SINGAPORE (May 9): The past couple of months have been tough on direct selling firm Best World International. But now, it looks like even tougher times lie ahead.

From a high of $3.33 in February this year, shares in Best World have plunged more than 59% to $1.36 as at May 9, following attacks and doubts cast on its business and practices.

And now, Singapore Exchange Regulation (SGX RegCo) has slapped the distributor of skincare, nutritional and wellness products with a rare trading suspension — the first in close to 30 months.

In an announcement on May 9, SGX RegCo said the trading suspension will continue until the regulatory arm of the bourse has completed its investigations into “the veracity of [Best World’s] China sales”.

The last time SGX RegCo made this move was in November 2016, when it suspended ISR Capital, a firm whose shares were alleged to have been manipulated by John Soh Chee Wen, who is on trial. His alleged co-conspirator Quah Su-Ling is the sister of Quah Su-Yin, then CEO of ISR Capital.

On Feb 18, Best World called for a trading halt, after a report painting a shroud of secrecy over its 28 franchisees was published in The Business Times. The newspaper claimed the company’s director and chief operating officer, Huang Ban Chin, refused to disclose the franchisees’ names and exact store locations, which were then not listed on its website. In response, Best World appointed PwC to conduct an independent review on its business and accounting practices.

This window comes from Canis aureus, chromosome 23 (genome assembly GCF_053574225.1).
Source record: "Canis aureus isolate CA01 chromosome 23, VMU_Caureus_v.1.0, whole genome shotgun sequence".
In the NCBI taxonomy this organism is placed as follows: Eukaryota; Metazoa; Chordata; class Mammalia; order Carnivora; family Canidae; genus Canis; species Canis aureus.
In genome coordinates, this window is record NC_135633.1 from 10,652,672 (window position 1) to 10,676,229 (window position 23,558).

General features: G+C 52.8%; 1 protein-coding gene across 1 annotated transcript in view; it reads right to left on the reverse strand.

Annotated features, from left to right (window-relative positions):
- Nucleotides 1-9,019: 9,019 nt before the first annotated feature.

But investors were clearly unimpressed.

Shares in Best World slid as much as 21% on Feb 25 as it resumed trading following the halt.

The company called for another trading halt on April 24, after its share price tumbled 9% following the release of two damning reports on the same day by two separate short sellers — Bonitas Research and Valiant Varriors — presumably working in concert.

Bonitas called Best World a “fraud” and alleged that the group’s sales in China were a fraction of what was reported to its shareholders. Meanwhile, Valiant alleged that Best World continued to engage in a multi-level marketing scheme in China, which is illegal.

In an email to The Edge Singapore on the same day, SGX RegCo said it expected the company to call for a full independent review of all matters raised in the Bonitas report.

Before the market opened on May 9, Best World issued a statement to “strongly refute” the allegations by Bonitas, and said it had commenced defamation proceedings against Bonitas and its founder. It also requested that the trading halt be lifted.

Separately, the group announced a 79% jump in 1QFY2019 earnings to $10.3 million, on the back of higher revenue, which more than doubled to $53.4 million from $24.6 million a year ago.

But the rosy earnings report was completely brushed aside. Both Bonitas and Valiant were already primed and ready. Within hours of Best World’s May 9 rebuttal, Bonitas said it stood by its earlier report and disclosed that it had more evidence.

Valiant, meanwhile, posted photographs taken from personal Facebook pages to show that one Koh Kim Chuan, the legal representative and shareholder for Best World’s major primary import agent, Chang Sha Best, was the brother-in-law of Best World group CEO and managing director Dora Hoan. Best World had stated in its rebuttal that there were no links with the agent.

Shares in Best World promptly fell another 16% on May 9, before SGX RegCo suspended trading in the counter at 3.14pm. Before the shares were suspended, the company bought back nearly 4.9 million shares at prices ranging between $1.32 and $1.75, costing nearly $7.8 million.

After market close on May 9, SGX RegCo issued yet another query to Best World. Among other things, the company was asked to clarify whether Koh was indeed Hoan’s brother-in-law, and when Best World commenced dealings with the primary import agent.